History is important to Amy Grant, owner of Art in Bloom Gallery in downtown Wilmington. After she purchased the property at 210 Princess Street in 2015, Hipp Architecture and Urban Building Company got to work renovating the building and uncovered a great deal of local history. They removed layers of drop ceilings, walls and floors, which hid 150 years worth of pristine heart-pine ceiling, barn walls, ballast stones and many other features of a horse stable built by the Quinlivan family of farriers in 1910.
“I continue to marvel at the beauty, design and craftsmanship of the building, from a time when few power tools were available,” Grant muses. “The stories of the previous architects, builders and owners inspire me, in that they made the most of what they had, given limited resources and contributed to the community. They used their knowledge and ability to adapt and learn to create a space built to last and a thriving business.”
Four generations of farriers from the Quinlivan family owned the property from 1904-1920, and in that time they became known for helping injured horses and mules. The Quinlivans built a state-of-the-art brick building over the property’s wooden stable. “When you visit Art in Bloom Gallery today, you will see cut outs in the gallery walls showing the wooden walls from the stables (c.1858 and 1891),” Grant details, “including the metal rings where the farriers would tether the horses.”
Paying homage to the equine past of Art in Bloom’s home, last week it opened “Horse Play” (hanging until May 26), which includes work by more than a dozen sculptors, painters, jewelers, photographers and mixed-media artists, with various visions and forms of horses. In the spirit of the Quinlivan family’s legacy of caring for horses, a portion of sales will go to Cape Fear Equine Rescue (capefearequinerescue.org).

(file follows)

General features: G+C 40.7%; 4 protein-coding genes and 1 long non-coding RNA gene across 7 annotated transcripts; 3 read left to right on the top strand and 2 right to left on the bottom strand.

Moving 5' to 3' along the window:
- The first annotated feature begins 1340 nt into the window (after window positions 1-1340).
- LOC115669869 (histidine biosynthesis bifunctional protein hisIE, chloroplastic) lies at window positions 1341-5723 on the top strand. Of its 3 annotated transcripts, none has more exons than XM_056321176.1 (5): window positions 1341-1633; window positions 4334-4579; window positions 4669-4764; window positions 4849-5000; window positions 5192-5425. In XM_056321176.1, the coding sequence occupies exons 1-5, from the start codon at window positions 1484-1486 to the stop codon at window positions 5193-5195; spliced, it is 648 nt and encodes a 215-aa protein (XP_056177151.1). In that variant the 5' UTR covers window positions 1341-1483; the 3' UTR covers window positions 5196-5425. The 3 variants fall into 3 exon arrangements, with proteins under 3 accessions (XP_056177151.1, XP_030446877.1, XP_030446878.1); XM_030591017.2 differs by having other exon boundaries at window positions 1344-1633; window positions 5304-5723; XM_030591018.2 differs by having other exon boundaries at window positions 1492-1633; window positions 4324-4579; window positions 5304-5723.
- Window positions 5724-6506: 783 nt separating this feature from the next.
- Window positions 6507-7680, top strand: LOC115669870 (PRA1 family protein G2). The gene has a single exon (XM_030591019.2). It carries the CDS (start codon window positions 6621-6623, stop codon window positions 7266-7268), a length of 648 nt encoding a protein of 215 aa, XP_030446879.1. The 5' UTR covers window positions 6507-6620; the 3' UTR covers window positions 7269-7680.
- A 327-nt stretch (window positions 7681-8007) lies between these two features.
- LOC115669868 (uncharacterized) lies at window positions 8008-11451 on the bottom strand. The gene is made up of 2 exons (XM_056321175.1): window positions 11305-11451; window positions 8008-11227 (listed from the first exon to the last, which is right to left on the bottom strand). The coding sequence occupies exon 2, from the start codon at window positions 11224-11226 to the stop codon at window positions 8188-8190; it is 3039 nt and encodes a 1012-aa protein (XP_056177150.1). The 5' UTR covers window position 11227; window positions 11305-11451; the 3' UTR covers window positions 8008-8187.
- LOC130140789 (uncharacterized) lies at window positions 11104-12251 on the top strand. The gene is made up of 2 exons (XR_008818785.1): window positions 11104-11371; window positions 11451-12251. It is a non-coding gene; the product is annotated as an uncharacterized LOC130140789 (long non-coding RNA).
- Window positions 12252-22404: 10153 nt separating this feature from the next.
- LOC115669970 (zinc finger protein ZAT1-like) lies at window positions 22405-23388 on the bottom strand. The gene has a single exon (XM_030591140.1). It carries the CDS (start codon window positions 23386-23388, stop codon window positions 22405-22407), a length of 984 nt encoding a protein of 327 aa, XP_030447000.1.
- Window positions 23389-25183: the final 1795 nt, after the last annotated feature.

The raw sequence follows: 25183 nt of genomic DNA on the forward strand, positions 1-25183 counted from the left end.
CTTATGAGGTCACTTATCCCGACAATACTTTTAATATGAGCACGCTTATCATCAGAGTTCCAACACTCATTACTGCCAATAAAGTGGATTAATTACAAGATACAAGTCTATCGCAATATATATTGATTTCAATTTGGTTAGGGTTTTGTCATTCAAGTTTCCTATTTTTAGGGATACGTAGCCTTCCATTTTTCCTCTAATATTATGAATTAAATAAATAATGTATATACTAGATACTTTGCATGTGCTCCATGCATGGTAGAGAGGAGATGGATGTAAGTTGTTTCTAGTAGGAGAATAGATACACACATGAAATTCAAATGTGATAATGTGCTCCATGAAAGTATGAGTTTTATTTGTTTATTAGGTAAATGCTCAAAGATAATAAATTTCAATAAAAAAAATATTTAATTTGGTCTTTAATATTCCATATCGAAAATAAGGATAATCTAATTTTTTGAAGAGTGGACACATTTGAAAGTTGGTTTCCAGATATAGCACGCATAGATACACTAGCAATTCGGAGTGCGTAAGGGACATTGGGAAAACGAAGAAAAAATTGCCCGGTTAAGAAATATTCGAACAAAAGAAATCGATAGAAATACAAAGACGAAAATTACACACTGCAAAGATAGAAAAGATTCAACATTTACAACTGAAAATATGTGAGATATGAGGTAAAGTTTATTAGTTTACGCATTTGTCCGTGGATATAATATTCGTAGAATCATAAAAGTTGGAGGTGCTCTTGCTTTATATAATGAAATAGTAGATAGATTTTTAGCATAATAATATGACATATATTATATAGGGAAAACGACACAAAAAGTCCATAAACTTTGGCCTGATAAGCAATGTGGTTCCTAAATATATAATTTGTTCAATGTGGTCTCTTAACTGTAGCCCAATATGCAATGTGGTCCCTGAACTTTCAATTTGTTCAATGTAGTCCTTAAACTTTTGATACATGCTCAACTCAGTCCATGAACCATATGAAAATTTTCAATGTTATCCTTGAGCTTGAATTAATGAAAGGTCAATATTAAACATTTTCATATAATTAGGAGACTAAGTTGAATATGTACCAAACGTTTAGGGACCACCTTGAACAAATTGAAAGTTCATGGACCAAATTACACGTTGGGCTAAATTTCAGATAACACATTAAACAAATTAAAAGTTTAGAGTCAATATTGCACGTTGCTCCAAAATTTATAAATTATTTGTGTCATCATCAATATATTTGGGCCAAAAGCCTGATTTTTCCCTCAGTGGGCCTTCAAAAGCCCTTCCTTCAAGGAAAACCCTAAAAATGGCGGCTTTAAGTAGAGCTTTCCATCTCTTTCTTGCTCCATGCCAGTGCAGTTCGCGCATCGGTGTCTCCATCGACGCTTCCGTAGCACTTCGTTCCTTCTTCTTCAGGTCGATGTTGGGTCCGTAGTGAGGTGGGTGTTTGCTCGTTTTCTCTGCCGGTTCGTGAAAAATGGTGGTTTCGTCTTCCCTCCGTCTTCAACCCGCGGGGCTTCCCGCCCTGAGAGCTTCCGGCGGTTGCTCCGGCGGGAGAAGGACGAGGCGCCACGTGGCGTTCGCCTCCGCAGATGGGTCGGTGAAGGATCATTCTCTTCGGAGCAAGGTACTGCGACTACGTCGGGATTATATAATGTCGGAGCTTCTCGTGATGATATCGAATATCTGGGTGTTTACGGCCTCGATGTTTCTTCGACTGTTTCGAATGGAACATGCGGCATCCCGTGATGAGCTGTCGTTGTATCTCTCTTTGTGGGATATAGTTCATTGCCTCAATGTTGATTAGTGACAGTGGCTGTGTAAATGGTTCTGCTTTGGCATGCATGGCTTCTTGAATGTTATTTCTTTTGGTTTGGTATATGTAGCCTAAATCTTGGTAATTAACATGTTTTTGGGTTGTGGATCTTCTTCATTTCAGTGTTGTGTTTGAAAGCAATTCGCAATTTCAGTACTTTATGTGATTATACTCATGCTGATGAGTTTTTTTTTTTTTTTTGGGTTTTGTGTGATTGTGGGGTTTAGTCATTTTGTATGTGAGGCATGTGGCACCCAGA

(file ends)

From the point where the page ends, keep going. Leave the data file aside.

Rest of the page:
“I am thrilled with the variety and originality of all of the art and artists participating in ‘Horse Play,’” Grant says. “Catherine Porter Brown’s ‘Spring Run’ (oil on canvas) makes you feel as if you are running with the horses. I love the seahorse looking at its reflection in the water in Pam Toll’s colorful ‘Netherworld’ (mixed media) [and] fabric is used in her piece ‘Horse Race’ (fabric and oil on canvas).”
While 2015’s renovation uncovered countless horseshoes, loads of farrier’s tools, wagon parts, harnesses, a crate of well-preserved Quinlivan family papers and other artifacts from early the 20th century, the uncovered ballast stones were incorporated back into the new brick fence and courtyard in the back of the building. Also added was a sculpted metal gate by Dumay Gorham III, whose “Drifting” (14-inch-by-14-inch-by-20-inch bronze seahorse) is featured in “Horse Play.” It’s Gorham’s first bronze seahorse and sits atop a driftwood base. It is the latest in his series of marine life sculptures. He has another albeit slightly larger seahorse on a stone base, made of copper with nickel and silver details, that is part of “Horse Play.”